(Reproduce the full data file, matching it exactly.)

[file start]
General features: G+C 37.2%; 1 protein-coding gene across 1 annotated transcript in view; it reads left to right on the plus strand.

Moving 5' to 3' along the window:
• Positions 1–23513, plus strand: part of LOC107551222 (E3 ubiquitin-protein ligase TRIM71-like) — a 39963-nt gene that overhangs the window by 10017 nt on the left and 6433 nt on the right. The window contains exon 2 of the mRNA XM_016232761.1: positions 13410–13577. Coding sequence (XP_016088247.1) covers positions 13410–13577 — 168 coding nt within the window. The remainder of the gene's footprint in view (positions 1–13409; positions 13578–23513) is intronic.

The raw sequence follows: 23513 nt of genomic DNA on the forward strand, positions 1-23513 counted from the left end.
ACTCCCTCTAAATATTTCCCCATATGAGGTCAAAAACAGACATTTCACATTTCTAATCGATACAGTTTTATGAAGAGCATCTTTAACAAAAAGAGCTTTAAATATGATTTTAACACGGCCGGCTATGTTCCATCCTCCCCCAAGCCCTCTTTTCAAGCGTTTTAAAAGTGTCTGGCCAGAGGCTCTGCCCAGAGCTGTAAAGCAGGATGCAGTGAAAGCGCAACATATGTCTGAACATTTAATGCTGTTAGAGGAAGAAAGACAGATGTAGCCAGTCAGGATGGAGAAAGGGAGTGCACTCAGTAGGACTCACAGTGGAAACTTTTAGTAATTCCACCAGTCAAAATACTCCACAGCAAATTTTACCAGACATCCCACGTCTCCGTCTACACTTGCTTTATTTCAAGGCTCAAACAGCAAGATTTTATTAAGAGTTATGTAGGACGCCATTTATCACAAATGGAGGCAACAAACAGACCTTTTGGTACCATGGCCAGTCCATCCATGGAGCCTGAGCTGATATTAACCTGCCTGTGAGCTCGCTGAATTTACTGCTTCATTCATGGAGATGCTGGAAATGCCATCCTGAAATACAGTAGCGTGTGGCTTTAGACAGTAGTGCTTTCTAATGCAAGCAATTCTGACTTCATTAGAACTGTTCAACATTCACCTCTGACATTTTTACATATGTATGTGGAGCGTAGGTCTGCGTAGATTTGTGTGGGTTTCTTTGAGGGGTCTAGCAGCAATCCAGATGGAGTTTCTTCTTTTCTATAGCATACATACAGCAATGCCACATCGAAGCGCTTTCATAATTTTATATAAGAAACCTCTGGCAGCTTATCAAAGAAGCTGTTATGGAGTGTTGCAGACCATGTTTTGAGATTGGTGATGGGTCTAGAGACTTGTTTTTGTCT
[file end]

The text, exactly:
General features: G+C 37.2%; 1 protein-coding gene across 1 annotated transcript in view; it reads left to right on the plus strand.

Moving 5' to 3' along the window:
• Positions 1–23513, plus strand: part of LOC107551222 (E3 ubiquitin-protein ligase TRIM71-like) — a 39963-nt gene that overhangs the window by 10017 nt on the left and 6433 nt on the right. The window contains exon 2 of the mRNA XM_016232761.1: positions 13410–13577. Coding sequence (XP_016088247.1) covers positions 13410–13577 — 168 coding nt within the window. The remainder of the gene's footprint in view (positions 1–13409; positions 13578–23513) is intronic.

The raw sequence follows: 23513 nt of genomic DNA on the forward strand, positions 1-23513 counted from the left end.
ACTCCCTCTAAATATTTCCCCATATGAGGTCAAAAACAGACATTTCACATTTCTAATCGATACAGTTTTATGAAGAGCATCTTTAACAAAAAGAGCTTTAAATATGATTTTAACACGGCCGGCTATGTTCCATCCTCCCCCAAGCCCTCTTTTCAAGCGTTTTAAAAGTGTCTGGCCAGAGGCTCTGCCCAGAGCTGTAAAGCAGGATGCAGTGAAAGCGCAACATATGTCTGAACATTTAATGCTGTTAGAGGAAGAAAGACAGATGTAGCCAGTCAGGATGGAGAAAGGGAGTGCACTCAGTAGGACTCACAGTGGAAACTTTTAGTAATTCCACCAGTCAAAATACTCCACAGCAAATTTTACCAGACATCCCACGTCTCCGTCTACACTTGCTTTATTTCAAGGCTCAAACAGCAAGATTTTATTAAGAGTTATGTAGGACGCCATTTATCACAAATGGAGGCAACAAACAGACCTTTTGGTACCATGGCCAGTCCATCCATGGAGCCTGAGCTGATATTAACCTGCCTGTGAGCTCGCTGAATTTACTGCTTCATTCATGGAGATGCTGGAAATGCCATCCTGAAATACAGTAGCGTGTGGCTTTAGACAGTAGTGCTTTCTAATGCAAGCAATTCTGACTTCATTAGAACTGTTCAACATTCACCTCTGACATTTTTACATATGTATGTGGAGCGTAGGTCTGCGTAGATTTGTGTGGGTTTCTTTGAGGGGTCTAGCAGCAATCCAGATGGAGTTTCTTCTTTTCTATAGCATACATACAGCAATGCCACATCGAAGCGCTTTCATAATTTTATATAAGAAACCTCTGGCAGCTTATCAAAGAAGCTGTTATGGAGTGTTGCAGACCATGTTTTGAGATTGGTGATGGGTCTAGAGACTTGTTTTTGTCT